No longer addicted to pornography

For almost as long as I can remember, I’ve had a desire to be married—to be a good husband and a good father. I even remember putting “a girlfriend” on a few Christmas lists when I was in grade school. But despite this desire, I was met with a lot of rejection from girls my age. While I attended Christian Science Sunday School consistently every week growing up, I never really made it my own until many years later. I always instinctively knew that everything about the teachings was true on some level, but I thought perhaps it had become outdated, it didn’t apply to me, and that maybe it was better suited for “old people”—who comprised the bulk of our branch church.

At school, I saw many of my peers easily fall in and out of relationships with girls, and as I began to compare myself with these peers, I also began to covet them. I thought, “Those girls notice all those other guys, but why don’t they notice me?” I heard stories about some other kids having sex and wondered what it was those other guys had that made girls want to do that for them. I attributed my apparent lack of success to there being something fundamentally wrong with me, and consequently my self-esteem was very, very low. Around the same time, when I was about twelve years old, many of my friends and I were first introduced to Internet pornography, and that soon became a personal escape from the preteen and teenage angst of social drama. Since I’ve always had a strong aptitude for technology, it was never a real challenge to be able to obtain porn without needing a credit card, nor was it a challenge to keep it hidden from my parents and others.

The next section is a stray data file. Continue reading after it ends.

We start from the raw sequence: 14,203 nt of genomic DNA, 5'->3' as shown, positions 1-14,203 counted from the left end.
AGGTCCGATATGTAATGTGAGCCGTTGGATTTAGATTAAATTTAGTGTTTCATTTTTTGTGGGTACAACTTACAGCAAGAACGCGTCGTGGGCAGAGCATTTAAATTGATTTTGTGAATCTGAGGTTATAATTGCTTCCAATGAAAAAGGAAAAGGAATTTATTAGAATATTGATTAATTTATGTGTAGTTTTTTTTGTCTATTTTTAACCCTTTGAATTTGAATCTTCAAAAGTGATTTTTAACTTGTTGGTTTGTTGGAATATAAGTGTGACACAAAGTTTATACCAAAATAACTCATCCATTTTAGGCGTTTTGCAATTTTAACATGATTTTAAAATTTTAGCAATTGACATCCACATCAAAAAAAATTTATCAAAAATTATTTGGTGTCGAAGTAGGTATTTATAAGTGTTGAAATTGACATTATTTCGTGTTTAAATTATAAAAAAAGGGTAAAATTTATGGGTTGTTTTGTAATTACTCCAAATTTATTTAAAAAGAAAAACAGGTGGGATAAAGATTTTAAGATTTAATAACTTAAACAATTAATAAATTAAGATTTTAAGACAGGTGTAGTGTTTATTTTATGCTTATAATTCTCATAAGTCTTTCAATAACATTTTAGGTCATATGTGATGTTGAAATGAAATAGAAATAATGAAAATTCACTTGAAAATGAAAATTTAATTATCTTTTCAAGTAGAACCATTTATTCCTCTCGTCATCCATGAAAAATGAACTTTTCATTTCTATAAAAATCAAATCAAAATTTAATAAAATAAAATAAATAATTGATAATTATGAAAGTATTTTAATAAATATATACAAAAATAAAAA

Christian Science opens prison doors
January 2, 2012

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